"As a minister of justice, I have to dismiss the charge when there's not the evidence there to pursue a criminal case and regardless of what social media or other outlets want to take with that."
""If your mother says she loves you,
check it out
." That's what's missing from new media." -Sam Singer
Kobe Bryant case
Also involved issue of prominence
-The Press Effect by Jamieson & Waldman
''Some people believe that celebrities are overpaid and coddled; they have this image of people who think they can get away with anything,''
-Joshua Gamson, an associate professor of sociology at the University of San Francisco and author of the book ''Claims to Fame: Celebrity in Contemporary America.''
Covering taboo topics
"A universal ban on
stories such as suicide, bomb threats and rape may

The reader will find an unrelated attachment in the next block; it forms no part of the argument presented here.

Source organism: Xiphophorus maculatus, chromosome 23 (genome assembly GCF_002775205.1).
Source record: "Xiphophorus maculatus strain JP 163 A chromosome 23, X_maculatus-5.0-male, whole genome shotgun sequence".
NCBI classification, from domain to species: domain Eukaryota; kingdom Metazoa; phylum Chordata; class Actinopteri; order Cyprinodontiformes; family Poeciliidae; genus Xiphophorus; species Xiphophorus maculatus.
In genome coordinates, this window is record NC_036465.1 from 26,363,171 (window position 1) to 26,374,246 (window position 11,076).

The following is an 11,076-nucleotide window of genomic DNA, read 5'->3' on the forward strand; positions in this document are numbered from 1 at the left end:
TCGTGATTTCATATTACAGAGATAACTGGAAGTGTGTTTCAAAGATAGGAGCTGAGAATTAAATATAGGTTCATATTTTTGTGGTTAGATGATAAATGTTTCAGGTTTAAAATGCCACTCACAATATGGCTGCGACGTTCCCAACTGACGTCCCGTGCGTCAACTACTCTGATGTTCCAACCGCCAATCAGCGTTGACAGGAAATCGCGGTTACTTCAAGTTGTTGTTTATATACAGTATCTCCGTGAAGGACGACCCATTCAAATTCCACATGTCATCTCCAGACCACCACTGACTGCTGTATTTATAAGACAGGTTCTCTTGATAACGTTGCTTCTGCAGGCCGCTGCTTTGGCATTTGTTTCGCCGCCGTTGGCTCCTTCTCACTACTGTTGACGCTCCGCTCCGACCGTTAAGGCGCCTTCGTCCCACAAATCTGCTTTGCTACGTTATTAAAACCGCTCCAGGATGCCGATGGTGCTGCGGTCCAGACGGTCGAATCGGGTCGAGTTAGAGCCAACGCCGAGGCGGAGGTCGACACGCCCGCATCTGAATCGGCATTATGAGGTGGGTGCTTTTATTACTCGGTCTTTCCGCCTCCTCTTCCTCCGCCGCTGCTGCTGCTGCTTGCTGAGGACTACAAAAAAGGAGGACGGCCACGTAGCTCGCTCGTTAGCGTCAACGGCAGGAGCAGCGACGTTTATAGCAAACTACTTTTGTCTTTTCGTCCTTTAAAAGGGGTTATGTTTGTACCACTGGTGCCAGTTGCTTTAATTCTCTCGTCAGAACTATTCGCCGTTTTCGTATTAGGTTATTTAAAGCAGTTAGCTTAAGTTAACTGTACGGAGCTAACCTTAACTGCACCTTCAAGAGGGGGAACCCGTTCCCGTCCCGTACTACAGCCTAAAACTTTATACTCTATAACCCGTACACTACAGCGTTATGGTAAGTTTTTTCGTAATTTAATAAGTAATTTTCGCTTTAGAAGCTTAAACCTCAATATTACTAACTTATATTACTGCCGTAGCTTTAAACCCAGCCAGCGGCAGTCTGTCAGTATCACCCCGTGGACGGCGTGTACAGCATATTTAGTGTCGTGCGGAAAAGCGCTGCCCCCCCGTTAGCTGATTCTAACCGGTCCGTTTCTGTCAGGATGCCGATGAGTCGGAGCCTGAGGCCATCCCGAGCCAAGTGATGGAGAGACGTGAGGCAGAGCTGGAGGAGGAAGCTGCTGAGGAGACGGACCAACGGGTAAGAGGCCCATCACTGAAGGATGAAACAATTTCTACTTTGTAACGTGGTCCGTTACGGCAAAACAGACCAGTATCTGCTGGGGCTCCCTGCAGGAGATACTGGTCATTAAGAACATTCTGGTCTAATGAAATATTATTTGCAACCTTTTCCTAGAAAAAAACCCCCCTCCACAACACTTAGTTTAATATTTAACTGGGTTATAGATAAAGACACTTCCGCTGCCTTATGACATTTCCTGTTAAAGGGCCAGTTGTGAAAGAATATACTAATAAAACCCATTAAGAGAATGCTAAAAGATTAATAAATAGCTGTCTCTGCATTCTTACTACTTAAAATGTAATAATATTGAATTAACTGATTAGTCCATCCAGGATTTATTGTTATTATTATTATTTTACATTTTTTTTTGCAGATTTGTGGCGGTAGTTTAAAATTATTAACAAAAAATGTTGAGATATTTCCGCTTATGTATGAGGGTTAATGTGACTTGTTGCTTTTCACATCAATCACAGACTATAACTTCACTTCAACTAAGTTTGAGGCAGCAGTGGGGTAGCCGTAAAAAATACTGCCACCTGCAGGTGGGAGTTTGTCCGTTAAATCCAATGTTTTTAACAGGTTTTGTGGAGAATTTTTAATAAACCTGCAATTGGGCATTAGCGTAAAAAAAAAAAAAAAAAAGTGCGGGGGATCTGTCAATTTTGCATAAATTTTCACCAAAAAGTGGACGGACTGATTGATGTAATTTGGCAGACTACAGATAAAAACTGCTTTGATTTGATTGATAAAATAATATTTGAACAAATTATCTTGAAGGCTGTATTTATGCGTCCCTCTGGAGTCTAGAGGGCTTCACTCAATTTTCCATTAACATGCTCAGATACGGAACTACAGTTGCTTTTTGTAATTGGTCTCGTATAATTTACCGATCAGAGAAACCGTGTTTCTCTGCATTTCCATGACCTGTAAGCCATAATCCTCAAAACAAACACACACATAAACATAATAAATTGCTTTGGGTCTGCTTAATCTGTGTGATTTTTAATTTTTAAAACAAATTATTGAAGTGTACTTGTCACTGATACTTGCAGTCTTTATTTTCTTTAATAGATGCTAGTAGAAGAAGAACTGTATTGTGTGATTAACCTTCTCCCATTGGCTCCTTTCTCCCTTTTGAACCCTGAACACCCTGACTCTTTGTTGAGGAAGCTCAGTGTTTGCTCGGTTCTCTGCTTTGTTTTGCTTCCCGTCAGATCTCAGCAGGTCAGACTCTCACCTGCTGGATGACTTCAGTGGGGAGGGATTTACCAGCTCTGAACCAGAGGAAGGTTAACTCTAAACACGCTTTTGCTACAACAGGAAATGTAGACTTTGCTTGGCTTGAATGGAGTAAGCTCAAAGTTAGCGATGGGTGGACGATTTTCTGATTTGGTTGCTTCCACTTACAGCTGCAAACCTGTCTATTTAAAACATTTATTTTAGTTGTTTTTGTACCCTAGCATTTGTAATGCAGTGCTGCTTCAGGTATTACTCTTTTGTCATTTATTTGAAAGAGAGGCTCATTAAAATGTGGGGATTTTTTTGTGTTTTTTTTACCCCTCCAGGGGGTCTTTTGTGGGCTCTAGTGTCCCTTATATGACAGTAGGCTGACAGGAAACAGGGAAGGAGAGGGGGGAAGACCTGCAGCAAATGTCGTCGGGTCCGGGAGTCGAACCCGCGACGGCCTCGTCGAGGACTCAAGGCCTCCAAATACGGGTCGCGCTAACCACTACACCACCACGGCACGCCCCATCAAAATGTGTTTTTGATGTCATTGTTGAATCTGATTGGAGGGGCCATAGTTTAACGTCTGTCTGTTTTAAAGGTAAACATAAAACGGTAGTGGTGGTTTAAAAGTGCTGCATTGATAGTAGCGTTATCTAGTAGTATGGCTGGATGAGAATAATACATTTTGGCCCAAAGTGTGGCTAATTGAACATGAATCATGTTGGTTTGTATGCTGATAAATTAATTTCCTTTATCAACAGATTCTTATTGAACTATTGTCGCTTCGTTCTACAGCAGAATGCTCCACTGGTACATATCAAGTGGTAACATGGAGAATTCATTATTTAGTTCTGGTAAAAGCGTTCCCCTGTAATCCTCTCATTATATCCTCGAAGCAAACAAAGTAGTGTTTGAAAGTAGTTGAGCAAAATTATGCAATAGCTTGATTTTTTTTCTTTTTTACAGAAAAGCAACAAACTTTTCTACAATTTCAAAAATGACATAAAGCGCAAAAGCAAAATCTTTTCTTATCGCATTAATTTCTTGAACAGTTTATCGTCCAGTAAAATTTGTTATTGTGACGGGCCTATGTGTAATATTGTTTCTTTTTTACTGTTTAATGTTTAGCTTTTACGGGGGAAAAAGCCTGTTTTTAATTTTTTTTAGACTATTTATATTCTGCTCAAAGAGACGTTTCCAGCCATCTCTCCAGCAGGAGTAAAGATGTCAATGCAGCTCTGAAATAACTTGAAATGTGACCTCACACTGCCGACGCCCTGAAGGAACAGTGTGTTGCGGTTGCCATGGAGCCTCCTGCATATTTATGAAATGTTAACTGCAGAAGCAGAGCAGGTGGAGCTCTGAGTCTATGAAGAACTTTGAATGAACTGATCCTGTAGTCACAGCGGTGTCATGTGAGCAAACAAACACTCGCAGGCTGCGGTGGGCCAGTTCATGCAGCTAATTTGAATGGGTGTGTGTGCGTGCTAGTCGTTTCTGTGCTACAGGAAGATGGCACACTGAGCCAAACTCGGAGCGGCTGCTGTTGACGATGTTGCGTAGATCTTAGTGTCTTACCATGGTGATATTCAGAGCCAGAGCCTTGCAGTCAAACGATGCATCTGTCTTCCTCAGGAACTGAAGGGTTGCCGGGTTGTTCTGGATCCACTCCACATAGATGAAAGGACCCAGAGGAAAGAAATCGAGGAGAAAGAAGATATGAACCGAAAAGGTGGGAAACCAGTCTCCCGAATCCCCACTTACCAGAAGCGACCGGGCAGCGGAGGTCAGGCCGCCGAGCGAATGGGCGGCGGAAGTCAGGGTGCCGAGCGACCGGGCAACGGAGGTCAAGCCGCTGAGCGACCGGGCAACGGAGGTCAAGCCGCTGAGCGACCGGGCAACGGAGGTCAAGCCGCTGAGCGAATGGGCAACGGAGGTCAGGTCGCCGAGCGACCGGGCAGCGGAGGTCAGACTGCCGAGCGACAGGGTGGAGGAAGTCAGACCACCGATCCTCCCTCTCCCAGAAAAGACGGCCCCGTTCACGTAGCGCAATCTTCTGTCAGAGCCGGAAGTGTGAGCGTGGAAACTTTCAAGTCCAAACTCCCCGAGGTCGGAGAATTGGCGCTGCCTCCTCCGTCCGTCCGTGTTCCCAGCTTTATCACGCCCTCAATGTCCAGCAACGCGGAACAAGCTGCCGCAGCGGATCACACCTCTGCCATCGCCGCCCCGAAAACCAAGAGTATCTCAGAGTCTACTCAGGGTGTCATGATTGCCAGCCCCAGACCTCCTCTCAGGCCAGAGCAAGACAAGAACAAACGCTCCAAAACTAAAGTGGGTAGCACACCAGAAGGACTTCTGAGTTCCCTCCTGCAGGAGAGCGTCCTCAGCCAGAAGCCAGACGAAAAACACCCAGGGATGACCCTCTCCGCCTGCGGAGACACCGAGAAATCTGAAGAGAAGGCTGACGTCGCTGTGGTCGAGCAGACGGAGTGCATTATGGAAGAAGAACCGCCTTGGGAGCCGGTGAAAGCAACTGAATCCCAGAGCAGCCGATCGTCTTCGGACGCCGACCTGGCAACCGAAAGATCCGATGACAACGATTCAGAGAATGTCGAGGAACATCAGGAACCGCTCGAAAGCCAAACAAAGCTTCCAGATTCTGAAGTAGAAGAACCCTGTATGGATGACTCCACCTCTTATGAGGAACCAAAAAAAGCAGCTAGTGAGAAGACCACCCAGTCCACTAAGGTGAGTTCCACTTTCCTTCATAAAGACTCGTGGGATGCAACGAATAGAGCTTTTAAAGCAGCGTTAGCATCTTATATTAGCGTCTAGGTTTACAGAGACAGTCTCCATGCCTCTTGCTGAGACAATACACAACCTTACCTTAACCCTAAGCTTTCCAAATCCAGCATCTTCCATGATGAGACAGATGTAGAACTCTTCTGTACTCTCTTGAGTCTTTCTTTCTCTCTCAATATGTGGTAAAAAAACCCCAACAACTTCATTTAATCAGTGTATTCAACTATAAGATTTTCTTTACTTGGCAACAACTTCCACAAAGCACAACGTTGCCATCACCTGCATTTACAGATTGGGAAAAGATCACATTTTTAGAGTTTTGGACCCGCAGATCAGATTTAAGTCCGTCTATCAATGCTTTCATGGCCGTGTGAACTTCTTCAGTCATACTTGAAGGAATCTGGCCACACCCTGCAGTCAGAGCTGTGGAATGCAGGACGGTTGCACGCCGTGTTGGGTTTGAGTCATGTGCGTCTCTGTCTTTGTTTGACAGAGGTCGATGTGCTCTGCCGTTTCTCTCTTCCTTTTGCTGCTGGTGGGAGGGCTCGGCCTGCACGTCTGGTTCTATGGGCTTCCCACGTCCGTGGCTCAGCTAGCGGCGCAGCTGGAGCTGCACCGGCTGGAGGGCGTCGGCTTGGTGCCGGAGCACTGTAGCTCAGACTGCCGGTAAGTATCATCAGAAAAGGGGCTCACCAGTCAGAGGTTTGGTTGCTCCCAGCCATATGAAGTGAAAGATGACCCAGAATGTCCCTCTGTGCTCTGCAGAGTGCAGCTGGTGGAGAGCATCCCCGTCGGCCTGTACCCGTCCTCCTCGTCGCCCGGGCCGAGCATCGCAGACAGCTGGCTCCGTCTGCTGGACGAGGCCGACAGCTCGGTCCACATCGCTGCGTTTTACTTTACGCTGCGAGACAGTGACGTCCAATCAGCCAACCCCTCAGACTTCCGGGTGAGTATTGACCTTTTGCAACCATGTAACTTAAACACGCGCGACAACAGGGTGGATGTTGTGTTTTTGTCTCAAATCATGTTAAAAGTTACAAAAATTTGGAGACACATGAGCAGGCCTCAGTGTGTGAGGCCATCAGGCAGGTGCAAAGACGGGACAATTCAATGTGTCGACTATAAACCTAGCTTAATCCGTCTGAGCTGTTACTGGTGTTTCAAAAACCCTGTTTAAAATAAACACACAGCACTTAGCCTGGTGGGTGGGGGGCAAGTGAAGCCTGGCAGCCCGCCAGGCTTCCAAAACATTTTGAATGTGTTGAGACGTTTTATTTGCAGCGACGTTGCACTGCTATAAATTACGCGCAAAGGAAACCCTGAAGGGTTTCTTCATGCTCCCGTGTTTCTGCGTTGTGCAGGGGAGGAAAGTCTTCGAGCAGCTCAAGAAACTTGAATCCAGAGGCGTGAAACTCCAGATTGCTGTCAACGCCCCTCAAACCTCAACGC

rob the public of important information
about issues going on their community." - Al Tompkins, Aim for the Heart
Daring Coverage of Daisy
A project by:
Jasmine Sola, Jay Park, Kelsea Kierstead
1. Even when given permission to pursue a story by the victim, should the media still extensively cover all aspects of the victim's life?
2. Do you feel like rape is an issue that deserves more coverage? Do you feel this is connected to rape's prevalence in society and its status as a usually controversial current event?
3. What are your views on rape victims doing self-exploiting stories such as Daisy's XoJane story?
4. How do you think prominent people can potentially affect journalism and reporting, especially in regards to bias?
5. Do you feel journalistic ethics should be different for rape cases compared to the reporting of other traumatic events?